Then King Darius wrote: To all peoples, nations, and languages that dwell in all the earth: peace be multiplied to you. I make a decree that in every dominion of my kingdom men must tremble and fear before the God of Daniel. For He is the living God, and steadfast forever; His kingdom is the one which shall not be destroyed, and His dominion shall endure to the end. He delivers and rescues, and He works signs and wonders in heaven and on earth, Who has delivered Daniel from the power of the lions.
This same Cyrus issued a decree allowing the exiled Jews in Babylon to return to Jerusalem and rebuild the destroyed temple (Ezra 1:1-4). If only leaders today would bow before Daniel's God as Cyrus did and support the building of a place for worshiping Him. Just maybe they will before this age comes to a close. Hasten the day.
Excerpts from the Cyrus Cylinder
An incompetent person was installed to exercise lordship over his [Marduk's — the chief Babylonian god] country… Irreverently, he put an end to the regular offerings (and) he interfered in the cultic centers… By his own plan, he did away with the worship of Marduk, the king of the gods, he continually did evil against Marduk's city… Upon hearing their cries, the lord of the gods became furiously angry… He examined and checked all the entirety of the lands, all of them, he searched everywhere and then he took a righteous king, his favorite, by the hand, he called out his name: Cyrus, king of Anšan; he pronounced his name to be king all over the world… Marduk, the great lord, guardian of his people, looked with gladness upon his good deeds and upright heart. He ordered him to go to his city Babylon. He set him on the road to Babylon and like a companion and a friend, he went at his side… He made him enter his city Babylon without fighting or battle; he saved Babylon from hardship. He delivered Nabonidus, the king who did not revere him, into his hands. All the people of Babylon, all the land of Sumer and Akkad, princes and governors, bowed to him and kissed his feet. They rejoiced at his kingship and their faces shone… I am Cyrus, king of the world, great king, mighty king, king of Babylon, king of Sumer and Akkad, king of the four quarters… When I entered Babylon in a peaceful manner, I took up my lordly abode in the royal palace amidst rejoicing and happiness. Marduk, the great lord, established as his fate for me a magnanimous heart of one who loves Babylon, and I daily attended to his worship… He sent gracious blessing upon me, Cyrus, the king who worships him, and upon Cambyses, the son who is [my] offspring, [and up]on all my army…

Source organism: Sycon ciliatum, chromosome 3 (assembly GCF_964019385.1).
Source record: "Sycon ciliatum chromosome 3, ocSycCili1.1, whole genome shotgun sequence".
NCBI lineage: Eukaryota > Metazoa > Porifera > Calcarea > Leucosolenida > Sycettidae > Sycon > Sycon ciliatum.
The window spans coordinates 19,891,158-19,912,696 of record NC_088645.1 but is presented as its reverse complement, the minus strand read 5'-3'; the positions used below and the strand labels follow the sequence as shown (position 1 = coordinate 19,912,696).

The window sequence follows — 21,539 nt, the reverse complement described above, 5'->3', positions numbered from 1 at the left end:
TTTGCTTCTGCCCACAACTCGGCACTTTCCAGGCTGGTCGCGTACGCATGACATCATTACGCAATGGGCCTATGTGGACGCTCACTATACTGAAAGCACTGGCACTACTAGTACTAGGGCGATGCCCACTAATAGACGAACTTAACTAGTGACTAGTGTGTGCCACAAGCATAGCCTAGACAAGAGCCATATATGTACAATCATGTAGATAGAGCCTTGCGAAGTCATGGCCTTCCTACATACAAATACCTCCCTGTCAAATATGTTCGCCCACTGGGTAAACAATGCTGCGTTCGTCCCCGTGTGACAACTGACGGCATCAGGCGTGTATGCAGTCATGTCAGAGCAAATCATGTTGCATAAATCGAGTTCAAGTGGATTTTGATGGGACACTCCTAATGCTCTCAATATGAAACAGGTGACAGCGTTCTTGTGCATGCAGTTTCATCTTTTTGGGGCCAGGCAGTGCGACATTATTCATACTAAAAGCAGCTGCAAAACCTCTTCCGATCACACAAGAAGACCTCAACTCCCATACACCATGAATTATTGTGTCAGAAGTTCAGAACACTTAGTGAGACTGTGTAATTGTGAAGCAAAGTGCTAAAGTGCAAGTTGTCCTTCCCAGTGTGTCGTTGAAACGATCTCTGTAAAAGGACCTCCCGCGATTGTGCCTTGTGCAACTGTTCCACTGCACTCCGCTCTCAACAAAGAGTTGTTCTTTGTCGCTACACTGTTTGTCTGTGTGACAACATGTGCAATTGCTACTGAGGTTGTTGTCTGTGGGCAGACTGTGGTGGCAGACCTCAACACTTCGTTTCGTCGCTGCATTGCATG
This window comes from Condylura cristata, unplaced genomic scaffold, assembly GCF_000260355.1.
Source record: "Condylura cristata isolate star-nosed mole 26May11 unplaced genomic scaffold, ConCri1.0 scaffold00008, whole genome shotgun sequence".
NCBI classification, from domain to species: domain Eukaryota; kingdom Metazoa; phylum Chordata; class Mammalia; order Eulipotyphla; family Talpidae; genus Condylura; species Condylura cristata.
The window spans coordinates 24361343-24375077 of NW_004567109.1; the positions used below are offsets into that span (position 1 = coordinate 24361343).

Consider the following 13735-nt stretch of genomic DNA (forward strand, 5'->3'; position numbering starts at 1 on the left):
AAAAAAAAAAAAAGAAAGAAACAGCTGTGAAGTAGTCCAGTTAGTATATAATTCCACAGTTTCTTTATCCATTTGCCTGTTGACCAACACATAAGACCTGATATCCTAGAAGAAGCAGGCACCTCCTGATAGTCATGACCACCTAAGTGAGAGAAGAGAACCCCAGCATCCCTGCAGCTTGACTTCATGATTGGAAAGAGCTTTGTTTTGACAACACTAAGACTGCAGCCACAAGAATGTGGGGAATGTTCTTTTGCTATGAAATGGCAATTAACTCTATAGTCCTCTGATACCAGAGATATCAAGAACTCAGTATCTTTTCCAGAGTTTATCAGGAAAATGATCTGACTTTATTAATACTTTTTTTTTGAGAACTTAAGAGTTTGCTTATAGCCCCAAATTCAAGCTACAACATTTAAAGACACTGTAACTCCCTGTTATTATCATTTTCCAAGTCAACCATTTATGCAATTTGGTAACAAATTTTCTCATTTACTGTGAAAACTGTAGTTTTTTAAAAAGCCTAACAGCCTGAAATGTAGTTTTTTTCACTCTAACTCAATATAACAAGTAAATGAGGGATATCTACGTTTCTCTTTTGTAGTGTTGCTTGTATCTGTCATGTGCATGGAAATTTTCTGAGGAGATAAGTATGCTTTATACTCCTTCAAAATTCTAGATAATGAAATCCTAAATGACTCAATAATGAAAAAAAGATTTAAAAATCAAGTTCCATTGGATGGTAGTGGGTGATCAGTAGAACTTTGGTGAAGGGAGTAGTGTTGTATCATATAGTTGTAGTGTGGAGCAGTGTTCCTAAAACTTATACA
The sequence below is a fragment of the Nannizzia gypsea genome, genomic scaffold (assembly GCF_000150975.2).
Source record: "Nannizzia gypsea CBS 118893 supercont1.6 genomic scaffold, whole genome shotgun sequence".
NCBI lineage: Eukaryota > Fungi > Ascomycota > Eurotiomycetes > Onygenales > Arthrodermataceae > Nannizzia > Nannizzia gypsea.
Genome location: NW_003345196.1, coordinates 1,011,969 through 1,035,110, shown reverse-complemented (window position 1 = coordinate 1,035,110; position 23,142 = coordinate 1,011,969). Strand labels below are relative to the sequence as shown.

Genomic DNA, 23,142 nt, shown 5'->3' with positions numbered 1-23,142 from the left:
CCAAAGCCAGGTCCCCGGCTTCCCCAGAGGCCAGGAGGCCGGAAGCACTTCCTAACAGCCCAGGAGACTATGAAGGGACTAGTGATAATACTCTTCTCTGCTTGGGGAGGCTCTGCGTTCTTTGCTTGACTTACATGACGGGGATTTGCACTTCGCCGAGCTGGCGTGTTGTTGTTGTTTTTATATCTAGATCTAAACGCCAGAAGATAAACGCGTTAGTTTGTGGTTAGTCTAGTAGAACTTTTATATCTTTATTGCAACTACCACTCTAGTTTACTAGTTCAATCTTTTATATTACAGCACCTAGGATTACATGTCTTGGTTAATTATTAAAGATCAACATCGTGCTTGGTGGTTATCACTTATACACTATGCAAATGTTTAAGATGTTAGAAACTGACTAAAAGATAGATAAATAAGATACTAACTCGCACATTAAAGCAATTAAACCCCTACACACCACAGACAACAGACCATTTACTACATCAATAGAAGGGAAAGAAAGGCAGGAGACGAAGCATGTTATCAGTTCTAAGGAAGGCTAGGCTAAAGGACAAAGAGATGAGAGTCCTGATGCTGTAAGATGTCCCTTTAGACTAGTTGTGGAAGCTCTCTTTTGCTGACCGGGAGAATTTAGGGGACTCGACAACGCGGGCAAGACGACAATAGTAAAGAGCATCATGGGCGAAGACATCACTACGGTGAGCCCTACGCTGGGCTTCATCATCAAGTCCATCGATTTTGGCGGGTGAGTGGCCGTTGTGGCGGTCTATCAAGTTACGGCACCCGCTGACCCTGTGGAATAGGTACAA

The tone and theology of this passage deviates somewhat from the biblical account. We should approach profane records with some skepticism. "Presidential advisers" and political spin doctors plied their trade then just as now. Note what one web site says:
We may speculate that Cyrus considered himself to be on a divine mission under guidance of Ahuramazda, and we can assume that the Babylonian clerk who wrote down this text changed this into Marduk, the name of his own supreme god.
Consider the possibility that Cyrus considered himself to be on a divine mission under guidance from the God of Daniel!